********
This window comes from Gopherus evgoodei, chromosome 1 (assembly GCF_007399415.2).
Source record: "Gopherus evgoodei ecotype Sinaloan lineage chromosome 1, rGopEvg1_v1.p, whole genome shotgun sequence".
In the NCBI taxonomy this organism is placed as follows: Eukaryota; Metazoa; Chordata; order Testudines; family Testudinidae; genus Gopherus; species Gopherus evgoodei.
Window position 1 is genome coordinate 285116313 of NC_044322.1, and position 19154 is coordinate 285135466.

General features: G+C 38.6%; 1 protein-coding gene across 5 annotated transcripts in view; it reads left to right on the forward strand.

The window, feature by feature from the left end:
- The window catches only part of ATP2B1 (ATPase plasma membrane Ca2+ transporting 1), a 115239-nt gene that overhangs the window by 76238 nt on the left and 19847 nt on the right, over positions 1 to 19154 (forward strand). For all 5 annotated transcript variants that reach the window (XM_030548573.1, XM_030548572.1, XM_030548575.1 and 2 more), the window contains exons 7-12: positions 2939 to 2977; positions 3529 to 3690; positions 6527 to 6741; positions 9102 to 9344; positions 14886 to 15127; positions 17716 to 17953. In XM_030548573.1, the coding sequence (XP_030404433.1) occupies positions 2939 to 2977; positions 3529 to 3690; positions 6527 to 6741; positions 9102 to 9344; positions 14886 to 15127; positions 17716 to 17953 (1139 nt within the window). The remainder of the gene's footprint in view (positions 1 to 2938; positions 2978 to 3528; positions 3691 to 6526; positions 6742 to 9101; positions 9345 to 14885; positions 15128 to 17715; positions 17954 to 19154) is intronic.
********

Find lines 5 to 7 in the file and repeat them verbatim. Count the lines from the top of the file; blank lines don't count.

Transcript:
General features: G+C 38.6%; 1 protein-coding gene across 5 annotated transcripts in view; it reads left to right on the forward strand.

The window, feature by feature from the left end:
- The window catches only part of ATP2B1 (ATPase plasma membrane Ca2+ transporting 1), a 115239-nt gene that overhangs the window by 76238 nt on the left and 19847 nt on the right, over positions 1 to 19154 (forward strand). For all 5 annotated transcript variants that reach the window (XM_030548573.1, XM_030548572.1, XM_030548575.1 and 2 more), the window contains exons 7-12: positions 2939 to 2977; positions 3529 to 3690; positions 6527 to 6741; positions 9102 to 9344; positions 14886 to 15127; positions 17716 to 17953. In XM_030548573.1, the coding sequence (XP_030404433.1) occupies positions 2939 to 2977; positions 3529 to 3690; positions 6527 to 6741; positions 9102 to 9344; positions 14886 to 15127; positions 17716 to 17953 (1139 nt within the window). The remainder of the gene's footprint in view (positions 1 to 2938; positions 2978 to 3528; positions 3691 to 6526; positions 6742 to 9101; positions 9345 to 14885; positions 15128 to 17715; positions 17954 to 19154) is intronic.